Foo Fighters: Five reflections from Dave Grohl about visits to Austin


Headlines during this summer’s Foo Fighters tour revolved around Dave Grohl playing on a “throne” while his leg was injured and a Kansas City stunt where the band rickrolled Westboro Baptist Church picketers. But when they roll into Austin this weekend as the top-billed act of the Austin City Limits Music Festival, the focus should remain squarely on the music.

Grohl has an extensive history with Austin, a point underscored when he picked the city as one of eight locations for the Foo Fighters’ unusual 2014 album-and-TV-documentary project “Sonic Highways.” When the Austin episode of the HBO series aired last November, the band doubled down on the opportunity, coming to town for a marathon “Austin City Limits” taping at ACL Live. (It later aired as an hourlong episode, but the performance lasted for nearly three hours.)

Grohl also visited the old Studio 6A home of “Austin City Limits” for a conversation with the show’s executive producer, Terry Lickona. He talked with us for a bit as well, shedding light on his long memory of experiences in Austin.

He first came here in 1987 as a drummer in the Washington, D.C., band Scream, and he played Liberty Lunch with both Nirvana in 1991 and the Foo Fighters in ’95. The Foo Fighters also have performed at the Erwin Center, Stubb’s (during South by Southwest 2013, which featured Grohl as keynote speaker) and Austin Music Hall. Their first “Austin City Limits” taping, in 2008 at Studio 6A, coincided with their only previous ACL Fest appearance.

Here are five Grohl reflections about Austin.

1. On his first visit, when he was 18:

“I remember thinking, ‘We better get in and out of Texas pretty quick, because some of us have shaved heads and purple hair, and we look like a bunch of freaky punk rockers. We’re going to get killed driving through that country.’ And we pulled into Austin, and I was like, oh my god, this is cooler than San Francisco. This is the coolest city I’ve ever been to in my life. And I couldn’t believe that this was the Texas I’d read about in my schoolbooks. I had no idea. We had such a blast there. And of course everyone there, artists, musicians, creative types, all were very hospitable. The kindness and the generosity in the city was something that you rarely found in some of the more difficult communities.”

2. On basing the HBO “Sonic Highways” Austin episode at the original “Austin City Limits” Studio 6A, with help from Lickona:

“I’d played ‘Austin City Limits’ before, and I grew up watching it as a kid, but I didn’t know all the history. Not only did he fill me in on the incredible history of the show, but he gave me a lot of insight on Austin and its culture and its tempo and its character. … We were looking for studios in Austin to use. And I thought, man, we should just roll the tape machine in that old room and hit record. So I just had to ask.”

3. On local references in the lyrics of “What Did I Do?/God As My Witness,” the track recorded in Austin for the “Sonic Highways” album:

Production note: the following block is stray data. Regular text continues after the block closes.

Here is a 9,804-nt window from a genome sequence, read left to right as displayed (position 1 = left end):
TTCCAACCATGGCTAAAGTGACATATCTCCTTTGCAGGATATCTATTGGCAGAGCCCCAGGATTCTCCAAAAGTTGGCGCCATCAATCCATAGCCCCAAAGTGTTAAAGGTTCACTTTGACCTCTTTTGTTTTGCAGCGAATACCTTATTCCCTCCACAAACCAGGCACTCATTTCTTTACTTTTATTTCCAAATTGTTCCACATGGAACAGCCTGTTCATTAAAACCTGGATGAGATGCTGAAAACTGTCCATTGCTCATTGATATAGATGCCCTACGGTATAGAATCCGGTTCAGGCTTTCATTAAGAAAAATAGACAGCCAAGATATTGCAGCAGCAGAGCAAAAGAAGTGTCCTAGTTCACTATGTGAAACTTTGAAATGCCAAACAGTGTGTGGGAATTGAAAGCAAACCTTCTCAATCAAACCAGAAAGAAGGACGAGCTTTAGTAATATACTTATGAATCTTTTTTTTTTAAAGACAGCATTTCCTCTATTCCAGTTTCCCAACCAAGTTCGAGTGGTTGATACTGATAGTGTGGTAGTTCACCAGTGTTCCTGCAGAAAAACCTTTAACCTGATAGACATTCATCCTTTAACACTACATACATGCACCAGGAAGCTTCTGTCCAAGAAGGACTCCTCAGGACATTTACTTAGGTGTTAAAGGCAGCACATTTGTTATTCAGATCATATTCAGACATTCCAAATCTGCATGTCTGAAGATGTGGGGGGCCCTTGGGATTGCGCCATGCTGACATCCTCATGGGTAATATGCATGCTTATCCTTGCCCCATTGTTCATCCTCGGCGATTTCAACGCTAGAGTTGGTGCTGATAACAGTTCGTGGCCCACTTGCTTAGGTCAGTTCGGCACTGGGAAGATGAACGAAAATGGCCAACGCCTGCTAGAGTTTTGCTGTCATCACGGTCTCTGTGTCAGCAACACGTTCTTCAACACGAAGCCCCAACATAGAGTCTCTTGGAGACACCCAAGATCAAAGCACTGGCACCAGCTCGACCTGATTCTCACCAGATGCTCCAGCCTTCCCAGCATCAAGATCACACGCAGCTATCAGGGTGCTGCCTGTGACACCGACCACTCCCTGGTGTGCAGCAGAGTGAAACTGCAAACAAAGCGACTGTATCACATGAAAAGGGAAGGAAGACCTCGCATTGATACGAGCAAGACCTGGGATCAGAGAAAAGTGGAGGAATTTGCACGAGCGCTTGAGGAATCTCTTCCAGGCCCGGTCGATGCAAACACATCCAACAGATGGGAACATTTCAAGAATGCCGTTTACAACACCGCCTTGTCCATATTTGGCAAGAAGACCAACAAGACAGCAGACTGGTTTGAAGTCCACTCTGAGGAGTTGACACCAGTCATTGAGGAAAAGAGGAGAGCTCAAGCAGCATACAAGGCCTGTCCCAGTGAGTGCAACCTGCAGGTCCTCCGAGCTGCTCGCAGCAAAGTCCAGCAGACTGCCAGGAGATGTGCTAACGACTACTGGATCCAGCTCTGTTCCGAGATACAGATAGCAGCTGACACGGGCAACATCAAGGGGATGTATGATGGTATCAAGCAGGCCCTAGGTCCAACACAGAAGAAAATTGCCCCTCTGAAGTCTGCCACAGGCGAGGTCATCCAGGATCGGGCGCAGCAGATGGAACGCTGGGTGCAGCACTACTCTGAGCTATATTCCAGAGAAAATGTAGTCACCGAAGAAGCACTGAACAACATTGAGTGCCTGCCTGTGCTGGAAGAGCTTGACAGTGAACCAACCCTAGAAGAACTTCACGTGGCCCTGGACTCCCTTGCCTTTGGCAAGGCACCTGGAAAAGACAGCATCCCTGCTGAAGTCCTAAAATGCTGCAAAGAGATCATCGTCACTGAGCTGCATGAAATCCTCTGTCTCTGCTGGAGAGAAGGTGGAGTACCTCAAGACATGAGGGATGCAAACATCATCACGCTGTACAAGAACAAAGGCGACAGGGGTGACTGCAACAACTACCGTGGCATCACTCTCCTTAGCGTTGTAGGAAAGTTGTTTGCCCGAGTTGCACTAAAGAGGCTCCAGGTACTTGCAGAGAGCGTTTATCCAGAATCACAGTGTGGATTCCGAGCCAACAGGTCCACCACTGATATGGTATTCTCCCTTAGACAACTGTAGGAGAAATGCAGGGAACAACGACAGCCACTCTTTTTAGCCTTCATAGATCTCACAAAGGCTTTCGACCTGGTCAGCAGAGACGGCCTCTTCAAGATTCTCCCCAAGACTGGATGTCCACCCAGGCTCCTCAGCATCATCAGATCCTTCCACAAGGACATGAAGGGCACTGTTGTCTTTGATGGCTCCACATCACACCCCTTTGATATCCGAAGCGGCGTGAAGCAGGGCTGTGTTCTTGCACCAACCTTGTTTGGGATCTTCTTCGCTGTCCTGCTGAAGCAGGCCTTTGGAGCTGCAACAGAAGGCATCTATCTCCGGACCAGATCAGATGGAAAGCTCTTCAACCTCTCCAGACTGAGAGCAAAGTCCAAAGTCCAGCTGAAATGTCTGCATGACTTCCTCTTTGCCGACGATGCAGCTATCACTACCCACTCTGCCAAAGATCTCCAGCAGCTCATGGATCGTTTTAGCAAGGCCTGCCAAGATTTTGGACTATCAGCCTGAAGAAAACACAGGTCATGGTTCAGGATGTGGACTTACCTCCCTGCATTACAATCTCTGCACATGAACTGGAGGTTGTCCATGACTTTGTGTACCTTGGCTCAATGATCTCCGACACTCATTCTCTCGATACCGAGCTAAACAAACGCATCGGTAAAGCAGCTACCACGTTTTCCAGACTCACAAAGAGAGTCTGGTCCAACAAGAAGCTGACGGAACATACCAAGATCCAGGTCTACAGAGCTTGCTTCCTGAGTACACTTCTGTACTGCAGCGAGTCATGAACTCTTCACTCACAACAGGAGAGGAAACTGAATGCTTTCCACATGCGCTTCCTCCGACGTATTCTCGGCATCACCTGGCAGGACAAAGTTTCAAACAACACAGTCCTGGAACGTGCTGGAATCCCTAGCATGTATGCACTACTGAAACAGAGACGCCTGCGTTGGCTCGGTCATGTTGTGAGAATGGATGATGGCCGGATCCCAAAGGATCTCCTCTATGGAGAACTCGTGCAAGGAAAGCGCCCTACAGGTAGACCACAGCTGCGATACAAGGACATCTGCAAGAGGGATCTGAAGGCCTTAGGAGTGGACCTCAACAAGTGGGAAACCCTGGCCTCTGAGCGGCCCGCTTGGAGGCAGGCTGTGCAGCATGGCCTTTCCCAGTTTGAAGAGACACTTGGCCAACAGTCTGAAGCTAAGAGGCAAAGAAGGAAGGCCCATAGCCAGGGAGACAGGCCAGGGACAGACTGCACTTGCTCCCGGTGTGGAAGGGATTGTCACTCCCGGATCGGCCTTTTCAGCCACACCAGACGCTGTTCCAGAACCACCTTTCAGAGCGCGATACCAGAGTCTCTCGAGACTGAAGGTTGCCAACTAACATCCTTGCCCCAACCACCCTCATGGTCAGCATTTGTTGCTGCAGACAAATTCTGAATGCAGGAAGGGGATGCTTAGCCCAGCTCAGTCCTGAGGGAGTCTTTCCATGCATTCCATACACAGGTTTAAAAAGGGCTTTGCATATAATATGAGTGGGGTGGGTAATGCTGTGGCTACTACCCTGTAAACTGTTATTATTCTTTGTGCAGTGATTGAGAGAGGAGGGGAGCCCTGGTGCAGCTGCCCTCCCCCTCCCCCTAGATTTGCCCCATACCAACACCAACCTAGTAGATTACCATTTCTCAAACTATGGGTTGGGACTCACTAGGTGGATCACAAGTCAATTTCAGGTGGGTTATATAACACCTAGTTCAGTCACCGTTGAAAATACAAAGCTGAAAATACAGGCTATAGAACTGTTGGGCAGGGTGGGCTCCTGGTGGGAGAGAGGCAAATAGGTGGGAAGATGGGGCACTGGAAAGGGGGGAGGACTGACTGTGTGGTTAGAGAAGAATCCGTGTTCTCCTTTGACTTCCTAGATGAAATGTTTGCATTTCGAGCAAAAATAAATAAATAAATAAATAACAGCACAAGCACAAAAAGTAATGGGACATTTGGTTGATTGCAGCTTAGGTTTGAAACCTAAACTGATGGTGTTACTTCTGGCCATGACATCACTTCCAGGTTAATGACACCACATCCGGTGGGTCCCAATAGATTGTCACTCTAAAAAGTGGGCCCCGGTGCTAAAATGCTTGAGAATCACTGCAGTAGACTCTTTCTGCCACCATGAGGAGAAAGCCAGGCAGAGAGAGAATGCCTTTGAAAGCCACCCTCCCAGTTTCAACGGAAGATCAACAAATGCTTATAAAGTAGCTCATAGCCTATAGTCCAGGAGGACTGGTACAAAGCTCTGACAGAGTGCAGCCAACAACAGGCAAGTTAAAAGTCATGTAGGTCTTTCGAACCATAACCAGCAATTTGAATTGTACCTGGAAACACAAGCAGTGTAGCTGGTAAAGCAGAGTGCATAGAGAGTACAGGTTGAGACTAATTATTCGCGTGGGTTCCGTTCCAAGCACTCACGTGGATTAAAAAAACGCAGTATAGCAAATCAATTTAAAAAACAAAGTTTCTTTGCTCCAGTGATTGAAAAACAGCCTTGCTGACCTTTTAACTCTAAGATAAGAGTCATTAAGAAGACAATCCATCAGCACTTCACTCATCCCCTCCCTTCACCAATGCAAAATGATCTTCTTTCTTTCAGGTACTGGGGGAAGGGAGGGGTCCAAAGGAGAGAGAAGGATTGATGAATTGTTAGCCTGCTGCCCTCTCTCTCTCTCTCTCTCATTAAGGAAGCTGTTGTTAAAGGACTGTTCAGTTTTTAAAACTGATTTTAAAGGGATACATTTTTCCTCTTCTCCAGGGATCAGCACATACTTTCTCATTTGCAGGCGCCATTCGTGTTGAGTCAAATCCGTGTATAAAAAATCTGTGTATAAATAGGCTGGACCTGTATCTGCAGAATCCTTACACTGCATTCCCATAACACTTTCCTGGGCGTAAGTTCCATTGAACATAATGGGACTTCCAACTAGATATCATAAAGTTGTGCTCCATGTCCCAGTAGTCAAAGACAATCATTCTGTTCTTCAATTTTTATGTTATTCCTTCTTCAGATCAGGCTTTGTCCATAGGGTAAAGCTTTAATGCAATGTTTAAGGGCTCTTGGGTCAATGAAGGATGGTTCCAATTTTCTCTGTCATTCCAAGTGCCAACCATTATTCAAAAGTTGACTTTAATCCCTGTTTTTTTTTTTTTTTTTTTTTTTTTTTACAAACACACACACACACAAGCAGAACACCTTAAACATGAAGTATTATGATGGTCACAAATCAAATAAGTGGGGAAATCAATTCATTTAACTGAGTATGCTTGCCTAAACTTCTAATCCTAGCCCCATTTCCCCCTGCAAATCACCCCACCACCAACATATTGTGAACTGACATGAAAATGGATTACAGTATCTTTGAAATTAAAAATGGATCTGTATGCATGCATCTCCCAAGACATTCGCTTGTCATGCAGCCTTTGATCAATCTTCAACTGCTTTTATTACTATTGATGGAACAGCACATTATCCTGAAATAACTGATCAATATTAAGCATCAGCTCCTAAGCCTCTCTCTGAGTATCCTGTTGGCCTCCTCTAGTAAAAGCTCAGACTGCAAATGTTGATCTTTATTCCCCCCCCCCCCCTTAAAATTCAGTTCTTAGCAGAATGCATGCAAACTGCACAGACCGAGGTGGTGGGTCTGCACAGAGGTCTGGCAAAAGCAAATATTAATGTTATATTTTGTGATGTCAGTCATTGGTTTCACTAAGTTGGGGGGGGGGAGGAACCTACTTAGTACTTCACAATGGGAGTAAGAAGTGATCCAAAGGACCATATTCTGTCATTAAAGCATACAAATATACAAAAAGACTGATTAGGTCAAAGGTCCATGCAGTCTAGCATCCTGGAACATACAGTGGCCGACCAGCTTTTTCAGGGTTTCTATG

“There’s tons of little references in there. Like when I say, ‘Your name, urethane,’ that was from a conversation with (the Big Boys’) Tim Kerr about the urethane wheels they used to skate on. ‘Go ahead and flip a coin’ — Tim and the bass player flipped a coin to see who was going to play guitar and who was going to play bass. Or Gary Clark Jr. with the X on his hand as a young man, crossing the river. That’s how I would cut and paste the lyrics for this album — I would sort of pull from these conversations I had and turn it into my own story of the story.”

4. On the “Sonic Highways” cameo by Gary Clark Jr., who conveniently plays right before the Foo Fighters on an adjacent stage Friday at ACL Fest:

“I’d spend a week talking to different musicians, and then I’d kind of decide, hmm, I think this person should play on the song. I’d give them about a day or two notice; I’d say, ‘Just come on in and we’ll record something.’ So he hadn’t heard the song. He didn’t even bring a guitar. He walked into the control room, listened to it, and said, ‘OK, cool.’ (Foo Fighters guitarist) Pat Smear had a brand new SG that he hadn’t even played yet. Gary picks it up, does three or four takes, and jaws hit the floor.”

5. On the push and pull between old and new Austin, a topic explored in the “Sonic Highways” episode:

“I think the problem is that you have people who build these communities as human beings, who are eventually overrun by corporations that wind up erasing the reason why people liked going there in the first place. And it’s hard. Because you’ve got a city like Austin where the character or the personality of that city is rooted in the arts. … You just have to decide what’s important to you. And it’s happening all over the world. It’s happened in Brooklyn, it’s happened in Washington D.C., it’s happening all over America.

“But a city like Austin, there’s a real history there. This is one of the things that I get really upset about, is that in this country we honor certain landmarks but we don’t acknowledge others that I consider just as important. Iconic recording studios, clubs and venues where history has been changed — these places aren’t protected by anyone. And the almighty dollar will always come in and wipe those places out just for the sake of profit. And that really bums me out. … I honestly feel like our country needs to have some appreciation for these places that have changed history. So I think that was kind of the point I was trying to make at the end of the (Austin) episode.”



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